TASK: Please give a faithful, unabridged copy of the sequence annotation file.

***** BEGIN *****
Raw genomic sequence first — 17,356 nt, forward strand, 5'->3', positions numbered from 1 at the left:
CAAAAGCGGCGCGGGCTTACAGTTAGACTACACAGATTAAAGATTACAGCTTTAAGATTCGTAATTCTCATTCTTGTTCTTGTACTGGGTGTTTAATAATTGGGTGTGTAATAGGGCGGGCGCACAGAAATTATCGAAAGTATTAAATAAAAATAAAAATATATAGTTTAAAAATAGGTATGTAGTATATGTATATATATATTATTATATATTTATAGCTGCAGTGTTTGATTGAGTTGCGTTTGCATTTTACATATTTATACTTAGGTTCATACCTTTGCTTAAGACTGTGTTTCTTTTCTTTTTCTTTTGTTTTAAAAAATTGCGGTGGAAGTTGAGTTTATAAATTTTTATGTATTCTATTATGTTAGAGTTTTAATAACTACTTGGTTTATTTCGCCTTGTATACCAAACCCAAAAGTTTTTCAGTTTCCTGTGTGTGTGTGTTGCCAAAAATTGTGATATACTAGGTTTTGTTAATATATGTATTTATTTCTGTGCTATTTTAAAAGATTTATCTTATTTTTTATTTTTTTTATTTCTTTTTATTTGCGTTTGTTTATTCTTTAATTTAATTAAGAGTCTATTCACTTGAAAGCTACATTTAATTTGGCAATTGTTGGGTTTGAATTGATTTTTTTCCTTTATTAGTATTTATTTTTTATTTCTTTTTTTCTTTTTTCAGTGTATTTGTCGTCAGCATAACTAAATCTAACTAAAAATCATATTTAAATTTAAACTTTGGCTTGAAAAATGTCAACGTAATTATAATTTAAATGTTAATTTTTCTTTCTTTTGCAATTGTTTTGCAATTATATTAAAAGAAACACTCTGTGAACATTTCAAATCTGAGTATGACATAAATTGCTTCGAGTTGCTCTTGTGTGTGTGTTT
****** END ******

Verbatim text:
Raw genomic sequence first — 17,356 nt, forward strand, 5'->3', positions numbered from 1 at the left:
CAAAAGCGGCGCGGGCTTACAGTTAGACTACACAGATTAAAGATTACAGCTTTAAGATTCGTAATTCTCATTCTTGTTCTTGTACTGGGTGTTTAATAATTGGGTGTGTAATAGGGCGGGCGCACAGAAATTATCGAAAGTATTAAATAAAAATAAAAATATATAGTTTAAAAATAGGTATGTAGTATATGTATATATATATTATTATATATTTATAGCTGCAGTGTTTGATTGAGTTGCGTTTGCATTTTACATATTTATACTTAGGTTCATACCTTTGCTTAAGACTGTGTTTCTTTTCTTTTTCTTTTGTTTTAAAAAATTGCGGTGGAAGTTGAGTTTATAAATTTTTATGTATTCTATTATGTTAGAGTTTTAATAACTACTTGGTTTATTTCGCCTTGTATACCAAACCCAAAAGTTTTTCAGTTTCCTGTGTGTGTGTGTTGCCAAAAATTGTGATATACTAGGTTTTGTTAATATATGTATTTATTTCTGTGCTATTTTAAAAGATTTATCTTATTTTTTATTTTTTTTATTTCTTTTTATTTGCGTTTGTTTATTCTTTAATTTAATTAAGAGTCTATTCACTTGAAAGCTACATTTAATTTGGCAATTGTTGGGTTTGAATTGATTTTTTTCCTTTATTAGTATTTATTTTTTATTTCTTTTTTTCTTTTTTCAGTGTATTTGTCGTCAGCATAACTAAATCTAACTAAAAATCATATTTAAATTTAAACTTTGGCTTGAAAAATGTCAACGTAATTATAATTTAAATGTTAATTTTTCTTTCTTTTGCAATTGTTTTGCAATTATATTAAAAGAAACACTCTGTGAACATTTCAAATCTGAGTATGACATAAATTGCTTCGAGTTGCTCTTGTGTGTGTGTTT